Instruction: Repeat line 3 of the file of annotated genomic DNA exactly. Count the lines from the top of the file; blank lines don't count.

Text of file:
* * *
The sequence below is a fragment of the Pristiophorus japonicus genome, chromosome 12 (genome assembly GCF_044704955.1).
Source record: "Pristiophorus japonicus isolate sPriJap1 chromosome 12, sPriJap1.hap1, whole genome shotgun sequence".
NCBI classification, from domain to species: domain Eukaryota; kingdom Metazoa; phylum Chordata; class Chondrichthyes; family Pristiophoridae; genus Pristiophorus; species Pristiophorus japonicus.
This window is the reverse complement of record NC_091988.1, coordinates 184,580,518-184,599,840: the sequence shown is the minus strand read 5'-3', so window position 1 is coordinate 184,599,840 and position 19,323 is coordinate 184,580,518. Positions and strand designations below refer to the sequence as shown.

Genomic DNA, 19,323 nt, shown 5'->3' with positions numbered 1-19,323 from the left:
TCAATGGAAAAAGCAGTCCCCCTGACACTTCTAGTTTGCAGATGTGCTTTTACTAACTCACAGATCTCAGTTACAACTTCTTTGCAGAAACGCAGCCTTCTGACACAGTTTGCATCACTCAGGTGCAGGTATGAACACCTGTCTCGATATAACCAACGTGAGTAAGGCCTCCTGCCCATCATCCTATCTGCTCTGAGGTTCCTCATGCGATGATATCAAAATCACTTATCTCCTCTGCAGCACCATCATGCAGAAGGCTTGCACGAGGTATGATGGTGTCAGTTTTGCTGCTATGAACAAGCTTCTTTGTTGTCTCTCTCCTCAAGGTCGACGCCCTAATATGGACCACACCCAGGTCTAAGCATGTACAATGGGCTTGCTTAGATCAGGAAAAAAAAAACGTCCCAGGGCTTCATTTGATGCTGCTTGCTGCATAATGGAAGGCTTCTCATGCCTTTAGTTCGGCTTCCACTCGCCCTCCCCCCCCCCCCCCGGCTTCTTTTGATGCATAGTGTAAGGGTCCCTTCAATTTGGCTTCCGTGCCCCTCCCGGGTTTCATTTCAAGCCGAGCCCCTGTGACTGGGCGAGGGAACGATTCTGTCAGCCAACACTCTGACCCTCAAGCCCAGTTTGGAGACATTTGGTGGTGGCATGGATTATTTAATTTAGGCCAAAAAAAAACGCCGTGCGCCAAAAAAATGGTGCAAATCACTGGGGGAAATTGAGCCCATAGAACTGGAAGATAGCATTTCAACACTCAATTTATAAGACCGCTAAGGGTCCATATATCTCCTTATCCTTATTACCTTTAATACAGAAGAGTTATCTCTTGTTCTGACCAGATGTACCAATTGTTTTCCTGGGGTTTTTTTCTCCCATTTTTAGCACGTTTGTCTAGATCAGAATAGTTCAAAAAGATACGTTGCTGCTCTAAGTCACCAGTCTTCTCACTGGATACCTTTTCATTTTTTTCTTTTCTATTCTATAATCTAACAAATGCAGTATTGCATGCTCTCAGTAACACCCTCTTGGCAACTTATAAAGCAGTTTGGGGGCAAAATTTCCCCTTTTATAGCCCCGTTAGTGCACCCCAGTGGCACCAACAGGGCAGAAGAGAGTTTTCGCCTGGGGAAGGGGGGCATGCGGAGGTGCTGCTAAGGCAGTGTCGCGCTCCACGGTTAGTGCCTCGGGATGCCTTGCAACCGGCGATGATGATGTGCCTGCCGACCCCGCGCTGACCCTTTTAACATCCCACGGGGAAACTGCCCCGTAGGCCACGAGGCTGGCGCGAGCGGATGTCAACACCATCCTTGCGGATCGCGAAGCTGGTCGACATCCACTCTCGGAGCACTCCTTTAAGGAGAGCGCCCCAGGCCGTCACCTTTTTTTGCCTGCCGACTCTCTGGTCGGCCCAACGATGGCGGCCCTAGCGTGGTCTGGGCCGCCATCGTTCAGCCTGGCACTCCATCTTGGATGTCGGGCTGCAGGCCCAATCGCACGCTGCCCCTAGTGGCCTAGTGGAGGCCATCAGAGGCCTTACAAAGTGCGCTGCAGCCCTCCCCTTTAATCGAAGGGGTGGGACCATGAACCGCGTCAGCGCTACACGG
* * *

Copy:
NCBI classification, from domain to species: domain Eukaryota; kingdom Metazoa; phylum Chordata; class Chondrichthyes; family Pristiophoridae; genus Pristiophorus; species Pristiophorus japonicus.